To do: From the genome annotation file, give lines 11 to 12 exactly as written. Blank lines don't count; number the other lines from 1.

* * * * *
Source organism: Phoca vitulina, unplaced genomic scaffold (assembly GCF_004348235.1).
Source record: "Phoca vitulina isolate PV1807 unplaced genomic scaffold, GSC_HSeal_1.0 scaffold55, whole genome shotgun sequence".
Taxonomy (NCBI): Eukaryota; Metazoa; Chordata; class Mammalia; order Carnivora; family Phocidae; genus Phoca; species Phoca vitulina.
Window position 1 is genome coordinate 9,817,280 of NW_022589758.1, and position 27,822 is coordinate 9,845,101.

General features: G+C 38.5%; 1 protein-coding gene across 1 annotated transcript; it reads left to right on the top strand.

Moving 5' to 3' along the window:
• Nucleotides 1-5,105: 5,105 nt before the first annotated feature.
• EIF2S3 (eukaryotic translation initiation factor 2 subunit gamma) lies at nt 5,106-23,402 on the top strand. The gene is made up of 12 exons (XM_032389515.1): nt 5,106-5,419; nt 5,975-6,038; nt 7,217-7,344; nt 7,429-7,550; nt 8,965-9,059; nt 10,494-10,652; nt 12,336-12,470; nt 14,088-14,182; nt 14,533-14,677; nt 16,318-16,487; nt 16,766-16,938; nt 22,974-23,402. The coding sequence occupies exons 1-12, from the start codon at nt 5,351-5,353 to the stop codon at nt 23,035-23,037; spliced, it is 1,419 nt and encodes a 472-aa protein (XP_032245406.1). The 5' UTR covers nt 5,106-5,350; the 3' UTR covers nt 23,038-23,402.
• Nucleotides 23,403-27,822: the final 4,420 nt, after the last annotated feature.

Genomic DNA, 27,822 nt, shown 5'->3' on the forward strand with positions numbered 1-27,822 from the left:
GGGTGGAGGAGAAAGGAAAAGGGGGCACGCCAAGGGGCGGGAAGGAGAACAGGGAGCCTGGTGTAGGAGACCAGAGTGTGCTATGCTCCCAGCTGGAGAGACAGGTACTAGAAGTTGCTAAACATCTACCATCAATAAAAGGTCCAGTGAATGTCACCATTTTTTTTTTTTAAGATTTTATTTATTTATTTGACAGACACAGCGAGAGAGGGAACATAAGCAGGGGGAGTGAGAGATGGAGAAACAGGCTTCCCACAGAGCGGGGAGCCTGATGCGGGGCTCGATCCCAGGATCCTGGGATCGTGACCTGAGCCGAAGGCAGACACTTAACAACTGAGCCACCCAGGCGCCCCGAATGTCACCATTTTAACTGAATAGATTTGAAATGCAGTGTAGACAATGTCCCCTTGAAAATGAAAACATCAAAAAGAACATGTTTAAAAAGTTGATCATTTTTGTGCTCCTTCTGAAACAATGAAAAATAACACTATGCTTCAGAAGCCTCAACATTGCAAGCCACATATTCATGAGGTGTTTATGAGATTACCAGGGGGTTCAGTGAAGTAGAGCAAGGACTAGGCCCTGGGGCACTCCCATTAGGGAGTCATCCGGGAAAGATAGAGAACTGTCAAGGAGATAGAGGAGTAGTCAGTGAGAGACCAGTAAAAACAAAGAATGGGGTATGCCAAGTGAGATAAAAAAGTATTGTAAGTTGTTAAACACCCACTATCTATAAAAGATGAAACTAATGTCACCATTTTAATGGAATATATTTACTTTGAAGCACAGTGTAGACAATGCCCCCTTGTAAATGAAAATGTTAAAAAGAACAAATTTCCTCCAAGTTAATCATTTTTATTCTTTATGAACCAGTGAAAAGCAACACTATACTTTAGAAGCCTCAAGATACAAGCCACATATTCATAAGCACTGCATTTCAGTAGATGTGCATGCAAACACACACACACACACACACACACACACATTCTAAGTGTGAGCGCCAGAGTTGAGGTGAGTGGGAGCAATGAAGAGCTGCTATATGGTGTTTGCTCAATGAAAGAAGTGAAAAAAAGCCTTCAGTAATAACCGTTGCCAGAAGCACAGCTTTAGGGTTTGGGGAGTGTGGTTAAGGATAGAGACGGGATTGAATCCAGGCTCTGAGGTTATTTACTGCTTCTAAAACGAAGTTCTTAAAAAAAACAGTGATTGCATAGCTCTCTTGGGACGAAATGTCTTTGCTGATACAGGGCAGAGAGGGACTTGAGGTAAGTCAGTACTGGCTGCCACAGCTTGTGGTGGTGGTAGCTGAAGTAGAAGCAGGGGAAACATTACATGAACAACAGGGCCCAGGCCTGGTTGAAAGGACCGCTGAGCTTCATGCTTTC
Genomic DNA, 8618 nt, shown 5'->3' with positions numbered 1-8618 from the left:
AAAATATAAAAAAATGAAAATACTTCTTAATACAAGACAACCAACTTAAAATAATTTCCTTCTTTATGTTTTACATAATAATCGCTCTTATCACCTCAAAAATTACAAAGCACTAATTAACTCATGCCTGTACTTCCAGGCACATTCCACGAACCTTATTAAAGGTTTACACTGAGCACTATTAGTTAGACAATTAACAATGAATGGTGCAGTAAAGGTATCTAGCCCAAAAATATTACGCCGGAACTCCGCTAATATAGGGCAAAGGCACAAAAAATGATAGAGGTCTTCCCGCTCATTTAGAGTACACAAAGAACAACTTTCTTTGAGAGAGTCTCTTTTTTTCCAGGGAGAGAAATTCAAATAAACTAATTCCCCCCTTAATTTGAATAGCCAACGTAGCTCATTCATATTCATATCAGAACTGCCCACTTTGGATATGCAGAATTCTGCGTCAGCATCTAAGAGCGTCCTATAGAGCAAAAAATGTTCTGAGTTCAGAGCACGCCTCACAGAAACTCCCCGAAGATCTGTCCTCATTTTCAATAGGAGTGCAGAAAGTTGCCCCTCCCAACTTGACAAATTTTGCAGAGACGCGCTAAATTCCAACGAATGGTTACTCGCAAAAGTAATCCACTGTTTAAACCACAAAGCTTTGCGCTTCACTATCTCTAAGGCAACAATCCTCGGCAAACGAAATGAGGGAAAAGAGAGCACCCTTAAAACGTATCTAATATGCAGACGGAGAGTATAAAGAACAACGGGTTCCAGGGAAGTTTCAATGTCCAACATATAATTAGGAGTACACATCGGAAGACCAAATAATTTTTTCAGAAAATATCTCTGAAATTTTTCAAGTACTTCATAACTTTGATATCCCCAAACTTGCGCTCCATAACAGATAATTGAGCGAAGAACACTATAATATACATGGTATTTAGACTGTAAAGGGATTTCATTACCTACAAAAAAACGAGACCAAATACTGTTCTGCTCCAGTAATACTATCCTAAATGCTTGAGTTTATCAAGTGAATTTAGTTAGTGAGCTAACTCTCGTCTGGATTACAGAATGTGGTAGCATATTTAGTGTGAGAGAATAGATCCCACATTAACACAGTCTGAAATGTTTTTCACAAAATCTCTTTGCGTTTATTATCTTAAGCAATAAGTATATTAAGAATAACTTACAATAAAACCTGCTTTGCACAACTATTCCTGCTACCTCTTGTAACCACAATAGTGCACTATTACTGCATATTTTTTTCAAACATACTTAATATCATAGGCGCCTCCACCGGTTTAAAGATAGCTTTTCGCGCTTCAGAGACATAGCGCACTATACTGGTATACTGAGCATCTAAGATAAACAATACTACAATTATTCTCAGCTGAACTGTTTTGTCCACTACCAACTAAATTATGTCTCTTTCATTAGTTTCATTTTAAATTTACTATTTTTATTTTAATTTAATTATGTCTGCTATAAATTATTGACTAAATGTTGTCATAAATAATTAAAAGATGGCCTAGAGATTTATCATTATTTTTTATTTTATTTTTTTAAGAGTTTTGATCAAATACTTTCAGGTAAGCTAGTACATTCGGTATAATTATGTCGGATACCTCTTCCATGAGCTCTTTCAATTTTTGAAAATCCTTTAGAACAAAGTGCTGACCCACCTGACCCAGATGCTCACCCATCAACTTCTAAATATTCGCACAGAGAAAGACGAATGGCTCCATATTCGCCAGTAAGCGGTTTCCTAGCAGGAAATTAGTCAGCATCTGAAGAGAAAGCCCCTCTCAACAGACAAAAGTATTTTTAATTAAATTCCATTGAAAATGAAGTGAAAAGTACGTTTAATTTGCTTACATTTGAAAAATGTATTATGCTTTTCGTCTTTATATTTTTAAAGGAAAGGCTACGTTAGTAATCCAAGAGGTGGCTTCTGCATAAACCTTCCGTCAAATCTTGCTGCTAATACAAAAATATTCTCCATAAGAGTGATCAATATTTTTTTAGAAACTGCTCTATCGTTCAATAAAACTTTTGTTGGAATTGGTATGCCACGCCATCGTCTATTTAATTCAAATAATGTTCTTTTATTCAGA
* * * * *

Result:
GGGTGGAGGAGAAAGGAAAAGGGGGCACGCCAAGGGGCGGGAAGGAGAACAGGGAGCCTGGTGTAGGAGACCAGAGTGTGCTATGCTCCCAGCTGGAGAGACAGGTACTAGAAGTTGCTAAACATCTACCATCAATAAAAGGTCCAGTGAATGTCACCATTTTTTTTTTTTAAGATTTTATTTATTTATTTGACAGACACAGCGAGAGAGGGAACATAAGCAGGGGGAGTGAGAGATGGAGAAACAGGCTTCCCACAGAGCGGGGAGCCTGATGCGGGGCTCGATCCCAGGATCCTGGGATCGTGACCTGAGCCGAAGGCAGACACTTAACAACTGAGCCACCCAGGCGCCCCGAATGTCACCATTTTAACTGAATAGATTTGAAATGCAGTGTAGACAATGTCCCCTTGAAAATGAAAACATCAAAAAGAACATGTTTAAAAAGTTGATCATTTTTGTGCTCCTTCTGAAACAATGAAAAATAACACTATGCTTCAGAAGCCTCAACATTGCAAGCCACATATTCATGAGGTGTTTATGAGATTACCAGGGGGTTCAGTGAAGTAGAGCAAGGACTAGGCCCTGGGGCACTCCCATTAGGGAGTCATCCGGGAAAGATAGAGAACTGTCAAGGAGATAGAGGAGTAGTCAGTGAGAGACCAGTAAAAACAAAGAATGGGGTATGCCAAGTGAGATAAAAAAGTATTGTAAGTTGTTAAACACCCACTATCTATAAAAGATGAAACTAATGTCACCATTTTAATGGAATATATTTACTTTGAAGCACAGTGTAGACAATGCCCCCTTGTAAATGAAAATGTTAAAAAGAACAAATTTCCTCCAAGTTAATCATTTTTATTCTTTATGAACCAGTGAAAAGCAACACTATACTTTAGAAGCCTCAAGATACAAGCCACATATTCATAAGCACTGCATTTCAGTAGATGTGCATGCAAACACACACACACACACACACACACACACATTCTAAGTGTGAGCGCCAGAGTTGAGGTGAGTGGGAGCAATGAAGAGCTGCTATATGGTGTTTGCTCAATGAAAGAAGTGAAAAAAAGCCTTCAGTAATAACCGTTGCCAGAAGCACAGCTTTAGGGTTTGGGGAGTGTGGTTAAGGATAGAGACGGGATTGAATCCAGGCTCTGAGGTTATTTACTGCTTCTAAAACGAAGTTCTTAAAAAAAACAGTGATTGCATAGCTCTCTTGGGACGAAATGTCTTTGCTGATACAGGGCAGAGAGGGACTTGAGGTAAGTCAGTACTGGCTGCCACAGCTTGTGGTGGTGGTAGCTGAAGTAGAAGCAGGGGAAACATTACATGAACAACAGGGCCCAGGCCTGGTTGAAAGGACCGCTGAGCTTCATGCTTTC
Genomic DNA, 8618 nt, shown 5'->3' with positions numbered 1-8618 from the left: